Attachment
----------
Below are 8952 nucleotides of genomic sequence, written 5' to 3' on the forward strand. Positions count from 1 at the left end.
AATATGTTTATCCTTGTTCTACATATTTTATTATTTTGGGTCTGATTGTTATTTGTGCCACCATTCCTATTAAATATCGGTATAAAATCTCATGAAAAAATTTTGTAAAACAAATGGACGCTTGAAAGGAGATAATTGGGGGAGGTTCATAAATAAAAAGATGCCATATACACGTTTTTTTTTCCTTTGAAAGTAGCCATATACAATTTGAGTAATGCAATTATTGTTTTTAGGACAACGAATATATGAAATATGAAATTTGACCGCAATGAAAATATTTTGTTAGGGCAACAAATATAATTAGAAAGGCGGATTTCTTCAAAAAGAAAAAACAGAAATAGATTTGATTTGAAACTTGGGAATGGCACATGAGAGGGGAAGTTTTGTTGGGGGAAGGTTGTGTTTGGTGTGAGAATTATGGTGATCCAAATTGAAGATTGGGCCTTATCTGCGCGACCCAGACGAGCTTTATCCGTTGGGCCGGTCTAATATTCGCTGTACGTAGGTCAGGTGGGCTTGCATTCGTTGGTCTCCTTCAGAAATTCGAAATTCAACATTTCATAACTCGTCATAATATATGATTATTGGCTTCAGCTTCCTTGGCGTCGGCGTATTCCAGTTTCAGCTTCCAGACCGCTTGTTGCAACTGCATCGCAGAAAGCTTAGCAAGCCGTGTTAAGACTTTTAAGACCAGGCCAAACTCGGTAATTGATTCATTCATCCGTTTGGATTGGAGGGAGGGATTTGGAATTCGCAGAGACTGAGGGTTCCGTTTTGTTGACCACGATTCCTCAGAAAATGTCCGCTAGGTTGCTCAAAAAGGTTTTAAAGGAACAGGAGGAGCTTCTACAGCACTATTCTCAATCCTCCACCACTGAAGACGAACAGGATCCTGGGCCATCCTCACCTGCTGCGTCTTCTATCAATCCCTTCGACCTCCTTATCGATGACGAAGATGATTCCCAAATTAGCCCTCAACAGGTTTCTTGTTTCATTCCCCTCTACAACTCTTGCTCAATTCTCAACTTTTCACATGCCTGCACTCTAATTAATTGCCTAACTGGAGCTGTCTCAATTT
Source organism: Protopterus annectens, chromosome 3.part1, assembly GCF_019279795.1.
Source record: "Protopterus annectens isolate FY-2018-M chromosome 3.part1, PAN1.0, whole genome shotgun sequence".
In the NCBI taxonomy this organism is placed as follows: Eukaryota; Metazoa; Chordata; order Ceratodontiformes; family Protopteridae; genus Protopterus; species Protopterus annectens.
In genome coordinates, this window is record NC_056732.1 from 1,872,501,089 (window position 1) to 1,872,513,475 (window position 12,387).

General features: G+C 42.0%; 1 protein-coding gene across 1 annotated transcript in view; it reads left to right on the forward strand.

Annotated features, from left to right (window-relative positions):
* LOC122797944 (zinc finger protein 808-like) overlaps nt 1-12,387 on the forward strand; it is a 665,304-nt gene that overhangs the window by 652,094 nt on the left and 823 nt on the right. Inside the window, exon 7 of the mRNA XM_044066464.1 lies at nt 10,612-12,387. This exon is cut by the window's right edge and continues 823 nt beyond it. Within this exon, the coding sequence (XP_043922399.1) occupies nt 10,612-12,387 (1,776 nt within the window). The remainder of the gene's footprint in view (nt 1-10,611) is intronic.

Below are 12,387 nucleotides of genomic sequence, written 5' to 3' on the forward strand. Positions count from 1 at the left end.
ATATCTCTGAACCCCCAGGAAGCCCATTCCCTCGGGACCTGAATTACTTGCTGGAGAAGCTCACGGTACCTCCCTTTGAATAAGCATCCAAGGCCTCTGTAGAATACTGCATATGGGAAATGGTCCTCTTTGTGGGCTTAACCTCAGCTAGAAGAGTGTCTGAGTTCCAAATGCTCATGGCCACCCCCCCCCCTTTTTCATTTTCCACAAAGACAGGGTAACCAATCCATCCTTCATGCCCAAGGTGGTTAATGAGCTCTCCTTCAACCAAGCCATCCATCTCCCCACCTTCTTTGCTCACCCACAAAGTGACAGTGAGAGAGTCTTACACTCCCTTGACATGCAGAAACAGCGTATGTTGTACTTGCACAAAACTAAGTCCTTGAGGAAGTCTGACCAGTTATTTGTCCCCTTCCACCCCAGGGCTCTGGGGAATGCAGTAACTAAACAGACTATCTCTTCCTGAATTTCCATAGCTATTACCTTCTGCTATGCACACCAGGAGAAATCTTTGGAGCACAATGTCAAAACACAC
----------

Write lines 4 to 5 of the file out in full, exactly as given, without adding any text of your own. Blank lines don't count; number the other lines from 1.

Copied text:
Source record: "Protopterus annectens isolate FY-2018-M chromosome 3.part1, PAN1.0, whole genome shotgun sequence".
In the NCBI taxonomy this organism is placed as follows: Eukaryota; Metazoa; Chordata; order Ceratodontiformes; family Protopteridae; genus Protopterus; species Protopterus annectens.